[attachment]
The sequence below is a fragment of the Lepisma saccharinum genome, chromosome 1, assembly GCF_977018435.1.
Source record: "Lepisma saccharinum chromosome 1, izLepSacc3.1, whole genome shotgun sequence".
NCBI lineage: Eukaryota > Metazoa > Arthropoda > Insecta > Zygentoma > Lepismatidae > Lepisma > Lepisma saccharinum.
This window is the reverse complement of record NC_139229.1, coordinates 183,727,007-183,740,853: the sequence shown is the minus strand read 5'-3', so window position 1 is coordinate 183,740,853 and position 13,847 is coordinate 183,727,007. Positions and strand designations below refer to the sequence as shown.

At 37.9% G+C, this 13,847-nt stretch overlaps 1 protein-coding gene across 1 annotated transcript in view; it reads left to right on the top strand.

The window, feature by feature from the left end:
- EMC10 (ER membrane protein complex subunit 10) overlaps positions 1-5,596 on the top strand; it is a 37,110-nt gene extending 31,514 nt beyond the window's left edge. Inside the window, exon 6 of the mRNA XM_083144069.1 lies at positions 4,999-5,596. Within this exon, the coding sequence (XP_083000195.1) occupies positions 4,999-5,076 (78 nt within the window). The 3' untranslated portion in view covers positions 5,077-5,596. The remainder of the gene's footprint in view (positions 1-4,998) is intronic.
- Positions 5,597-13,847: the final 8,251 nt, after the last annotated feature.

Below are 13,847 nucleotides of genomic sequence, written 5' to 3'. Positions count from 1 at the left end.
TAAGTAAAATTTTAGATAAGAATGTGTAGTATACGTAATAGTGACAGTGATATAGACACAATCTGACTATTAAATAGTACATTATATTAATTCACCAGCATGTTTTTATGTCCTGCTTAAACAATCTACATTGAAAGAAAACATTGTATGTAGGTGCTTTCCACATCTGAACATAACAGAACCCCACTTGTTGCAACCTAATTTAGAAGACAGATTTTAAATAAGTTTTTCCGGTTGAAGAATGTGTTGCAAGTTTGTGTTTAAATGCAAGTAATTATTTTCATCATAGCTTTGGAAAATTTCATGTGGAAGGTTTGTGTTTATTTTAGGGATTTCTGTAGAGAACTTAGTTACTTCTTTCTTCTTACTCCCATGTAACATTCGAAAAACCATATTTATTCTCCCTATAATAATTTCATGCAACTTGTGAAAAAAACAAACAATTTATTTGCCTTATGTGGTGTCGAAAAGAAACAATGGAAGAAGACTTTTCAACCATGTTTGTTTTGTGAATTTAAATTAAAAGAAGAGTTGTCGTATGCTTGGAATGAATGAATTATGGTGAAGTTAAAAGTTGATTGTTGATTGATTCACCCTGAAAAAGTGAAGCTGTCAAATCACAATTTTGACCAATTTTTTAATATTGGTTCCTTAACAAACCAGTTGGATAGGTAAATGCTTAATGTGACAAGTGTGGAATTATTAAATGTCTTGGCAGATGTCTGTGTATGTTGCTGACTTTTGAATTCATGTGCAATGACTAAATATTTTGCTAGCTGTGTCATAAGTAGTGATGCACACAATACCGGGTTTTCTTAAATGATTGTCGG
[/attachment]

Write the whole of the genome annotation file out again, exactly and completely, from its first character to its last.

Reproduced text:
The sequence below is a fragment of the Lepisma saccharinum genome, chromosome 1, assembly GCF_977018435.1.
Source record: "Lepisma saccharinum chromosome 1, izLepSacc3.1, whole genome shotgun sequence".
NCBI lineage: Eukaryota > Metazoa > Arthropoda > Insecta > Zygentoma > Lepismatidae > Lepisma > Lepisma saccharinum.
This window is the reverse complement of record NC_139229.1, coordinates 183,727,007-183,740,853: the sequence shown is the minus strand read 5'-3', so window position 1 is coordinate 183,740,853 and position 13,847 is coordinate 183,727,007. Positions and strand designations below refer to the sequence as shown.

At 37.9% G+C, this 13,847-nt stretch overlaps 1 protein-coding gene across 1 annotated transcript in view; it reads left to right on the top strand.

The window, feature by feature from the left end:
- EMC10 (ER membrane protein complex subunit 10) overlaps positions 1-5,596 on the top strand; it is a 37,110-nt gene extending 31,514 nt beyond the window's left edge. Inside the window, exon 6 of the mRNA XM_083144069.1 lies at positions 4,999-5,596. Within this exon, the coding sequence (XP_083000195.1) occupies positions 4,999-5,076 (78 nt within the window). The 3' untranslated portion in view covers positions 5,077-5,596. The remainder of the gene's footprint in view (positions 1-4,998) is intronic.
- Positions 5,597-13,847: the final 8,251 nt, after the last annotated feature.

Below are 13,847 nucleotides of genomic sequence, written 5' to 3'. Positions count from 1 at the left end.
TAAGTAAAATTTTAGATAAGAATGTGTAGTATACGTAATAGTGACAGTGATATAGACACAATCTGACTATTAAATAGTACATTATATTAATTCACCAGCATGTTTTTATGTCCTGCTTAAACAATCTACATTGAAAGAAAACATTGTATGTAGGTGCTTTCCACATCTGAACATAACAGAACCCCACTTGTTGCAACCTAATTTAGAAGACAGATTTTAAATAAGTTTTTCCGGTTGAAGAATGTGTTGCAAGTTTGTGTTTAAATGCAAGTAATTATTTTCATCATAGCTTTGGAAAATTTCATGTGGAAGGTTTGTGTTTATTTTAGGGATTTCTGTAGAGAACTTAGTTACTTCTTTCTTCTTACTCCCATGTAACATTCGAAAAACCATATTTATTCTCCCTATAATAATTTCATGCAACTTGTGAAAAAAACAAACAATTTATTTGCCTTATGTGGTGTCGAAAAGAAACAATGGAAGAAGACTTTTCAACCATGTTTGTTTTGTGAATTTAAATTAAAAGAAGAGTTGTCGTATGCTTGGAATGAATGAATTATGGTGAAGTTAAAAGTTGATTGTTGATTGATTCACCCTGAAAAAGTGAAGCTGTCAAATCACAATTTTGACCAATTTTTTAATATTGGTTCCTTAACAAACCAGTTGGATAGGTAAATGCTTAATGTGACAAGTGTGGAATTATTAAATGTCTTGGCAGATGTCTGTGTATGTTGCTGACTTTTGAATTCATGTGCAATGACTAAATATTTTGCTAGCTGTGTCATAAGTAGTGATGCACACAATACCGGGTTTTCTTAAATGATTGTCGG